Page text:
Many of the basic rules of punctuation are probably second nature to you, and so you know the common uses of periods, question marks, and other marks. In this chapter, we’ll discuss others, including many we use every day, about which you may not be certain. If you need help with the grammatical terms, see the glossary or the index.
We won’t attempt to explain the various and conflicting rules of punctuation in the several different systems for documenting research: MLA, APA, Chicago, and others. For those, consult the relevant guidebooks and websites. In this chapter, when we use quotations in examples, we omit citations.
We’ll start with an easy one.
The U. S. Postal Service now requests all capital letters and no punctuation in addresses on envelopes:
MR VERBAL MORTON 2244 PROPERNOUN ST
CONJUNCTION JUNCTION MA 01001
Addresses like this are easier for their mechanized sorters to read (http://pe.usps.com/BusinessMail101?ViewName=DeliveryAddress).
Many people are confused by the uses of apostrophes showing possession. One reason for the confusion is that possessive apos- trophes are often omitted in signs: e.g., McDonalds.
The rules are, with one exception, easy:
- Apostrophes show contraction of personal pronouns and verbs; of verbs and not; and of nouns and verbs:
Heather’s car—it’s gone, isn’t it? Heather’s upset, isn’t she?
- Possessive pronouns (like his, hers, its, yours, and theirs) never contain apostrophes. We are particularly likely to forget this when we’re using its (the possessive pronoun) and it’s (the contraction for it is).
- Plural possessives that end in –s take an apostrophe and no additional s: supervisors’, librarians’, soldiers’.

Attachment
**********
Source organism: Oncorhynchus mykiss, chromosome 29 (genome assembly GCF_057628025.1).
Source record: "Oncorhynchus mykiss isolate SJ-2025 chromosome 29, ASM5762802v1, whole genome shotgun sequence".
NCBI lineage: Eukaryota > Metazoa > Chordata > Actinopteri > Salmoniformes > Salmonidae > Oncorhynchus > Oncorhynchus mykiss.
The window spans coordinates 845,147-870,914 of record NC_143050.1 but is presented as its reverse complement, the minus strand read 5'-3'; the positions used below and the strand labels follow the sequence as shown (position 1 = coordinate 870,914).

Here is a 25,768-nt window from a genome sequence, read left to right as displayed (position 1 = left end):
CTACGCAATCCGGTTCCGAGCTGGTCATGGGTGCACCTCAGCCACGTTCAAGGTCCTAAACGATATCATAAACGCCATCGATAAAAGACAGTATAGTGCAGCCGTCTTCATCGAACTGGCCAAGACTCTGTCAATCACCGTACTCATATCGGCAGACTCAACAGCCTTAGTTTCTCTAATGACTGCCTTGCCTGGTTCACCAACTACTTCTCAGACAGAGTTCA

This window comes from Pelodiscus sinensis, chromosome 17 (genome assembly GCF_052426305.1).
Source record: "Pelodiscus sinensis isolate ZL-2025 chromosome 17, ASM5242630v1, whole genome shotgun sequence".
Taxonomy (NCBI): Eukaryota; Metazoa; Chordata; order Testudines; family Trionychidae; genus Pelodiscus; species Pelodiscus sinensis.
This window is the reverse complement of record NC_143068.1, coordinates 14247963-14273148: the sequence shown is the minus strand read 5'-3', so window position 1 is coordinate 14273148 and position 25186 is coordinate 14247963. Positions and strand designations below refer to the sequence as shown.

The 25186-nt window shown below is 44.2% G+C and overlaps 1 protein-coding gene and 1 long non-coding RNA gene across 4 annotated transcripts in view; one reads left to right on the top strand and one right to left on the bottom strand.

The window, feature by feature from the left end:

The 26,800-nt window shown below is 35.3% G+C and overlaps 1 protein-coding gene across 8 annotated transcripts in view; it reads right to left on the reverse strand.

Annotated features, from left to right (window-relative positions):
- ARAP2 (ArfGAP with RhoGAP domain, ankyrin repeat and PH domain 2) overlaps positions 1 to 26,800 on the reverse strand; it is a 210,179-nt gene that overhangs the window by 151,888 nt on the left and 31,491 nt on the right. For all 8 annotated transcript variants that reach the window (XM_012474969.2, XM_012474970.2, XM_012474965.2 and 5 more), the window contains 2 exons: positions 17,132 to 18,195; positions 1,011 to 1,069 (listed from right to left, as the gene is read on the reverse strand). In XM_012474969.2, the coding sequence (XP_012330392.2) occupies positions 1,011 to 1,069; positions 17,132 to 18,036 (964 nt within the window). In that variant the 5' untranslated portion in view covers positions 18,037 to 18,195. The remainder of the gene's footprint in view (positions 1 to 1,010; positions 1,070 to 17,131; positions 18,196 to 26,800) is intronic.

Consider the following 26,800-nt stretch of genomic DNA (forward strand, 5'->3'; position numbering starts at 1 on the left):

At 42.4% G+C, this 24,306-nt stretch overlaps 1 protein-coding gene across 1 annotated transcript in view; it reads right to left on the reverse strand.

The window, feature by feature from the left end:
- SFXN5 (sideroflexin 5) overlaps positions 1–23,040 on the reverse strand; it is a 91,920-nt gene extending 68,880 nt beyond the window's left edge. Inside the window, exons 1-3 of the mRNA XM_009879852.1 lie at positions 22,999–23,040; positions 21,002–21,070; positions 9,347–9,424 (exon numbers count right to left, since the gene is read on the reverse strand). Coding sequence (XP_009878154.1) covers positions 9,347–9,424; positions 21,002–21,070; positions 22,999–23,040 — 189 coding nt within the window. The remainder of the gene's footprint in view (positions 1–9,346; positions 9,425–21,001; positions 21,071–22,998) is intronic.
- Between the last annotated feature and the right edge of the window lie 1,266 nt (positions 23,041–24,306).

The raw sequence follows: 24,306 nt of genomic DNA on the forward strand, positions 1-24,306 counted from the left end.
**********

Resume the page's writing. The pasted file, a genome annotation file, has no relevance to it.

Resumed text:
Plurals that don’t end in –s take both the apostrophe and
–s to show possession: media’s, criteria’s.
- There is no consensus on punctuating some possessives. Some authorities (like the Modern Language Association, and Strunk and White) call for –’s after all singular nouns to form possessives, including nouns that end in –s: Clemens’s, Dickens’s, Jesus’s.
Other authorities (like the Associated Press Stylebook and the American Psychological Association) omit the final –s in
those possessives: Clemens’, Dickens’, Jesus’. Find out which style you’re required to use and learn it.
- Similarly, some authorities call for apostrophes to make certain unusual plurals:
He wants to earn all A’s and B’s this semester. He prefers the jazz from the 1940’s.
More and more, it has become acceptable to omit the apostrophes here: He earned As and Bs; the 1940s. But used carelessly, the omission can be momentarily confusing. For example, the plural As could be confused with the conjunction as. Follow your teachers’ (or supervisors’) preferences on these.
The Parenthetical Commas
Commas often come in pairs, like parentheses, and these pairs have a good many uses. In general, we can use them where we might use a pair of parentheses (or a pair of dashes).
With parenthetical commas, the most common and serious error is forgetting the second comma. Don’t do that.
- Put a pair of commas where you could put parentheses. For example, put a pair of commas around an appositive:
Mr. Smith (the principal) went to talk to the family. Mr. Smith, the principal, has returned.
- Put a pair of commas around a parenthetical comment (one that interrupts the sentence):
That Bliebermeier boy (whom I’ve pointed out before) is a curious kid.